Need a self-image boost? Researchers say stop checking the mirror
Women worried about their appearance could boost their self image by reducing certain behaviors such as mirror checking, according to a new study by Florida State University researchers.
The research team found that women who reduced the number of times they checked or fixed their appearance showed substantial reductions in appearance concerns and other symptoms. Their findings were published in the Journal of Consulting and Clinical Psychology .
"We looked at the impact that reducing these behaviors had on broad appearance concerns," said Natalie Wilver, a graduate student in clinical psychology who led the study. "What we found was that, compared to a group that was not asked to change their behavior, limiting these behaviors lowered appearance concerns, body dissatisfaction, depression, social anxiety and maladaptive beliefs about appearance."
Researchers identified 14 different appearance-related behaviors, including closely examining one's skin, hair, upper body and lower body; covering up or camouflaging aspects of one's appearance; asking others to comment on appearance; and comparing appearance to others. Over a two-week period, participants received a daily text message reminding them to reduce how frequently they engage in these behaviors.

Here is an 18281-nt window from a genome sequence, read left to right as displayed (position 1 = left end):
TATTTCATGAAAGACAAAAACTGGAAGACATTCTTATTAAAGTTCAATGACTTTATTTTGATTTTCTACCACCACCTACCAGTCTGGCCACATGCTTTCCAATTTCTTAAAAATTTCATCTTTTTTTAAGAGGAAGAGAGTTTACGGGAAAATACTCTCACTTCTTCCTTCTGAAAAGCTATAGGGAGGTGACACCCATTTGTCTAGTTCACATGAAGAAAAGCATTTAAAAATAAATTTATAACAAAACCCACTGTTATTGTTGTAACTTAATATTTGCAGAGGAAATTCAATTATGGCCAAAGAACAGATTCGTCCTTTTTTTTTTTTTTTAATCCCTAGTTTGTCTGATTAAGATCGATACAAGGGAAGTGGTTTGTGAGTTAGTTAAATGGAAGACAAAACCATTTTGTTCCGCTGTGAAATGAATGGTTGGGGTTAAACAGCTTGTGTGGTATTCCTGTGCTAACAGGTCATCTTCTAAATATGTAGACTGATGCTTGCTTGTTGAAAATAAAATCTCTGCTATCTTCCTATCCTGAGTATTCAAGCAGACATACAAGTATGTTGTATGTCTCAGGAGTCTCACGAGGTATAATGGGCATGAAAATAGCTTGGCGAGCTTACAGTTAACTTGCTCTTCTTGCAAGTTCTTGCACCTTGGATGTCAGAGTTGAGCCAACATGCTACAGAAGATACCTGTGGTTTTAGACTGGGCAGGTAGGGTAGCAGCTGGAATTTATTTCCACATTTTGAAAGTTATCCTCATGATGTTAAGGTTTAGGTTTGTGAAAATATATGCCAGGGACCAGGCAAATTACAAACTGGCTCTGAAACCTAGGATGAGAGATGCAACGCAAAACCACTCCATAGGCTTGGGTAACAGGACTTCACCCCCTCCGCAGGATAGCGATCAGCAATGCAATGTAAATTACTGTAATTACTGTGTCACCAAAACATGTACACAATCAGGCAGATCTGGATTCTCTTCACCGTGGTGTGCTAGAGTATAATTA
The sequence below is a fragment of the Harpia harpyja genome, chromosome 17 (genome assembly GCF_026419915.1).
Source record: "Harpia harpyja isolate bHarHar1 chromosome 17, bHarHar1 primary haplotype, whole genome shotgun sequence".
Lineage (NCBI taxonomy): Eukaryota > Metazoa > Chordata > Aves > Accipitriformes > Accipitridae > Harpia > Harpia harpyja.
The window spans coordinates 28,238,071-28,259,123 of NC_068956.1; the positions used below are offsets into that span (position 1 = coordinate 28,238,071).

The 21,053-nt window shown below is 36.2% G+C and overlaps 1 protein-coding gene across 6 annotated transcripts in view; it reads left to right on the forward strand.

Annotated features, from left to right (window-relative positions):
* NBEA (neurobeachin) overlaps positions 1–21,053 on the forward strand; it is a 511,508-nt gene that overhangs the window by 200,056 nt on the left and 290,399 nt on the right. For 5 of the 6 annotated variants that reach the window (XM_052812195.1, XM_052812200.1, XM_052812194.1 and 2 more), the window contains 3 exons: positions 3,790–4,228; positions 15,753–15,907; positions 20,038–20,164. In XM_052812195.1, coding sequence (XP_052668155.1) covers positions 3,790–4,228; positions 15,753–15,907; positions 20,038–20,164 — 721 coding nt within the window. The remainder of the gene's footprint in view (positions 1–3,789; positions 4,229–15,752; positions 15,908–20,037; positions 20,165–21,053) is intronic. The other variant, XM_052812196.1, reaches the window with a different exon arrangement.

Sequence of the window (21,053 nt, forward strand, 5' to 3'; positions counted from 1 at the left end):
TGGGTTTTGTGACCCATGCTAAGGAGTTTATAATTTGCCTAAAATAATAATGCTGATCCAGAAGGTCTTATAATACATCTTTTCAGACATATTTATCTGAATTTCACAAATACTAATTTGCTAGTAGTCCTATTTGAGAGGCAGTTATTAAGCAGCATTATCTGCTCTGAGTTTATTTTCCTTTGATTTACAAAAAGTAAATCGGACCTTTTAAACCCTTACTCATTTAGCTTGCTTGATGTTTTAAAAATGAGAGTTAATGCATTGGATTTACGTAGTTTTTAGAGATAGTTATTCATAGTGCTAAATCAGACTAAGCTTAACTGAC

Wilver said that, while not definitive, the findings are encouraging.
"This is an initial study, so it's important to be cautiously optimistic," she said. "But this initial evidence suggests that having folks decrease these behaviors is associated with positive outcomes."
The prospect of limiting these behaviors inexpensively and easily by sending reminders directly to a person's phone via text message is another positive, Wilver said.
"I am excited about the potential clinical implications of what could be swift and efficient action that could be taken to address appearance concerns," she said.
FSU Associate Professor of Psychology Jesse Cougle, who co-authored the study, agreed that the text message method is also encouraging for its accessibility.
"It could reach a lot of people for little to no cost and be helpful to a substantial number of women," he said.
Cougle said that it's possible the study's findings might prove valuable to men, too.
"These behaviors are also likely important in men with appearance concerns, though we haven't yet examined the potential benefits of reducing them in this population," Cougle said.